Today, the Buddhists worldwide celebrate Vesak – the day that marks the birth, attaining of Buddhahood, and the Parinirvana (death) of Buddha. Thanks to the labours of the Sri Lankan diplomat Lakshman Kadhirgamar who notably wasn’t a Buddhist, Vesak Day was recognised by the United Nations as an international public holiday since 2000 onwards.

For us Theravada Buddhists, it is common to celebrate Vesak on the Full Moon Poya Day in May every year but in other countries where Mahayana and Zen Buddhism are practiced, Buddha’s birthday is celebrated on a slightly different day. For example in Japan Buddha’s birthday is celebrates much earlier than it is in South Asia.

On 8 April every year the Japanese celebrate Hanamatsuri – the Buddha’s birthday. The word Hanamatsuri is a combination of two words; Hana (flower) and Matsuri (festival), which makes the festival’s literal meaning, ‘the flower festival’. This is somewhat appropriate considering how the veneration of Buddha in any Buddhism-practicing region in the world, often involves offering of flowers.

Since late February and early March every year, Japan begins to experience spring – the most awaited season of the year. With the arrival of spring flowers start to bloom and the Japanese connect the blooming of flowers with the birth of Siddhartha, which according to Theravada scripts happened at a park full of trees with blooming flowers. Flowers play an integral role in any Buddhist celebration of an observance. The beauty and simplicity of flowers used in Buddhist religious observances manage to calm our minds and the withering flowers remind us of the uncertainty of all worldly objects, which is one of the main teachings of Buddhism.   

According to some experts, the origins of Hanamatsuri are from ancient Chinese Mahayana Buddhism. There is written evidence that supports the belief that the flower festival or Hanamatsuri was celebrated in China, long before it became common practice in Japan.

According to ancient texts such as Nihonshoki Mishukahami, Japan first observed Hanamatsuri in 606 CE as the Empress Suiko first rose to the throne. The Chinese explorer-monk Fa-Xien in his records mentions a flower festival celebrated in ancient Japan on 8 April. An ancient statue believed to be of Prince Siddhartha is found in Todai-ji temple in Nara so, the experts believe that the celebrations of Hanamatsuri – the birthday of Siddhartha Gautama – must have originated in Japan during Nara Period. It is believed that initially, Hanamatsuri was observed only by the monks and the chief donors of temples.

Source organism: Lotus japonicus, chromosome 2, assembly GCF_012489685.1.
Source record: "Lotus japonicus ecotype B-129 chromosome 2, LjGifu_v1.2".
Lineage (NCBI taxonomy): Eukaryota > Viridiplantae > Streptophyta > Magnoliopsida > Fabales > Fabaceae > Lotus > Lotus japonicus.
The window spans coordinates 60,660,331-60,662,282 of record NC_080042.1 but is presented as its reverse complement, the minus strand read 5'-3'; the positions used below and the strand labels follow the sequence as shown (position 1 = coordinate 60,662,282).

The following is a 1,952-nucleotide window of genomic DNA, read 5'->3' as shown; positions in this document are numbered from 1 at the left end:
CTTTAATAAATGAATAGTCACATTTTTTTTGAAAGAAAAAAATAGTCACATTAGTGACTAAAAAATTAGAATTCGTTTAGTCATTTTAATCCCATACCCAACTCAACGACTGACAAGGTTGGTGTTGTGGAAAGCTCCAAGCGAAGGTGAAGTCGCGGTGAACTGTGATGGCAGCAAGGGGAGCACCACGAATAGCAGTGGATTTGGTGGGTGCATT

Unlike in Sri Lanka of other south-east Asian countries where Vesak is celebrated, the celebrations of Buddha’s birthday in Japan are unique and different in its own way. Every Buddhist temple in Japan has a statue of Siddhartha. On 8 April this statue is brought out and placed in a special chamber erected in front of the temple. This chamber is a vibrant one decorated with different kinds of flowers. The participants of the observances then bathe the statue using scented tea. In some temples a statue of a white tusker and the statue of Siddhartha are paraded prior to this bathing. This parade often has Japanese children wearing kimonos taking part in it. It is quite the spectacle and the children who take part in the parade often play games and enjoy the festival.

The bathing of the Siddhartha statue with scented tea is symbolical as the Japanese believe the heavens let down a scented shower on the day Prince Siddhartha was born. This practice is observed in Japan as well as in China during Hanamatsuri celebrations.

Unlike in Theravada Buddhism which believes the birth, the attainment of Buddhahood, and the Parinirvana; all took place on the same day; the Japanese believe the three landmark events took place on three different days. They believe the Buddhahood was attained on 9 December and the Parinirvana took place on a 15 February. The Japanese observe the birth and the death of Buddha separately on different days and the observances of the latter are called, ‘Itaiko’ – which is another special religious festival observed in Japan.

Since Hanamatsuri happens during the spring time in Japan it often coincides with the iconic blooming of Japanese cherry blossoms. Japan is a country filled with a myriad of season-specific festivals celebrated in many different spectacular ways but the main observances of Hanamatsuri is done on a rather sombre note with relatively less crowd taking part in it. One of the main temples in Japan where Hanamatsuri is celebrated is the Senso-ji Temple in Asakusa. If you happen to be in Japan in early April, make sure to pay a visit to Senso-ji to see and admire wonderful flower displays put up by the devotees.

(Translated by Sanuj Hathurusinghe)

By Chandana Ranaweera